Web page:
The access granted by my position gave me training as a cynic. As he lied to the audience, I pictured the Queen of Hearts, creased and soggy, smuggled inside the orange. I wasn’t interested in illusion; I wanted to know how the trick worked—the details of the physical world, the way the baggie hung on the newspaper, how he measured out the flour, cracked the egg.
I felt betrayed that he couldn’t recognize that I was a fellow magician and let me in on these secrets and, before long, I felt bored with his act, with the creed he invoked, and ultimately, with what must be a paltry kind of magic if it could not be shared. Even then I knew that if I shared my potato chips with my dog, the effect was not one of diminishment, rather they somehow seemed to last longer.
It remains true today that a screwdriver containing several different sizes of bits in its handle intrigues me more than any of those magic supplies designed to be good for just one trick. It still shocks me that you can walk into a hardware store and just buy those marsupial implements.
Knowing I can easily procure one of these screwdrivers, just as now, as an adult, I can have a whole avocado to myself, makes me rethink all the things I thought were hidden, like whether _____ really is _____. But nothing is hidden, asserts thirteenth-century Zen teacher Eihei Dogen. Or, as Shunryu Suzuki Roshi says, “The world is its own magic.”
My brother tried to hide his tricks from me, but this strategy only made me less interested. Rather than stoke his mystique, I just got annoyed with his secrecy and announced whatever intelligence I had been able to gather to the group assembled and left the birthday party to go scout for lizards in the ice plants.
Would You Like _____ With That?
Now to consider item number two. Working at McDonald’s offered, in many ways, an explicit initiation to Zen practice: the rigorous timing of activities, the rotation of roles, adherence to a schedule, the repetition, the elaborated rituals, the emphasis on service, the mid-lunch-rush blur of self and other, registers all ringing up multiple sales, each clerk turning in sequence to the trays of burgers and fries, the crisp snap of five white paper bags opening at once.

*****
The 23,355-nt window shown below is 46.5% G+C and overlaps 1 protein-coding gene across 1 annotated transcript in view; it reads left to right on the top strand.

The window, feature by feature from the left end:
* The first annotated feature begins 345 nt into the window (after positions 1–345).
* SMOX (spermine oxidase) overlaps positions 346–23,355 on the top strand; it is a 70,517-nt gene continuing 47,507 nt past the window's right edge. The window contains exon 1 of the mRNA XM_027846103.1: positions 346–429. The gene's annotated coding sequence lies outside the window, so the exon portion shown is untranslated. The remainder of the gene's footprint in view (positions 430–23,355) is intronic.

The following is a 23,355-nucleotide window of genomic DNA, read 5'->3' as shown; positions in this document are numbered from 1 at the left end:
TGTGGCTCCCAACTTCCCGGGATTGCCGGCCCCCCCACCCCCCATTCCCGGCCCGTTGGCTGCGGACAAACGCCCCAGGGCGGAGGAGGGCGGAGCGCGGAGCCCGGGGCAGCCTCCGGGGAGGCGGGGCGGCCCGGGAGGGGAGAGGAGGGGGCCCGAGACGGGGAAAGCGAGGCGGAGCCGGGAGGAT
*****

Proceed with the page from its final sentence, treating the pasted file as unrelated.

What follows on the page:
The whole notion of fast food might sound anathema to even the most mass-market account of Zen, a system that emphasizes, if nothing else, paying attention to what you’re doing. What could be less “Zen” than scarfing down a burger at forty-five miles an hour on the onramp to the Dulles Access Road?
But to prepare this fast food, to assemble, ring up, and present it in a bag at this speed actually requires close attention; letting your mind drift is a quick way to get a basket-weave burn on your arm from the fry basket or to get clocked by a box of frozen patties.
It is the rare person who, upon hearing me utter the declarative statement, My first job was as a hostess at McDonald’s, does not volley the predicate back to me as an interrogative: A hostess, at McDonald’s? If this question has arisen in your mind, I will tell you what you might not have realized: you can take a tour of your local McDonald’s, and you can enlist McDonald’s to host your next birthday party. Both of these services fall under the purview of the hostess, as does attending to customer problems—cold fries, limp fries, too few fries. Too many fries? Never.
Giving a McDonald’s birthday party involves laying out burgers and fries on a tray, their wrappers quietly rustling against each other, and pre-filling courtesy cups with an orange liquid formulated to trigger a memory of juice. Also, the walk-in freezer held a stock of frozen birthday cakes—chocolate with vanilla frosting topped with Ronald McDonald depicted in his familiar cant of solicitous welcome holding out an array of bright gel balloons. We had our own helium tank on the premises to blow up balloons for the parties, but on a slow afternoon it was often pressed into service for the amusement value of speaking like a duck, especially appreciated when someone ventured to operate the drive-thru speaker in that voice.
The kids lined up along the banquettes and each took the three items and arranged them in front of themselves as I passed before them, as if I were serving oryoki, the three-bowl mindful meal often eaten in Zen temples. Offering a tray of burgers to a child, you are bowing whether you intend to or not. Isn’t oryoki, with everything you need wrapped up in a neat package, a form of a Happy Meal?
Along with these hospitality functions, if someone failed to show for a shift, as a hostess I was also fully trained in running the register and working the grill, recharging the soft-serve dispenser, whatever was needed.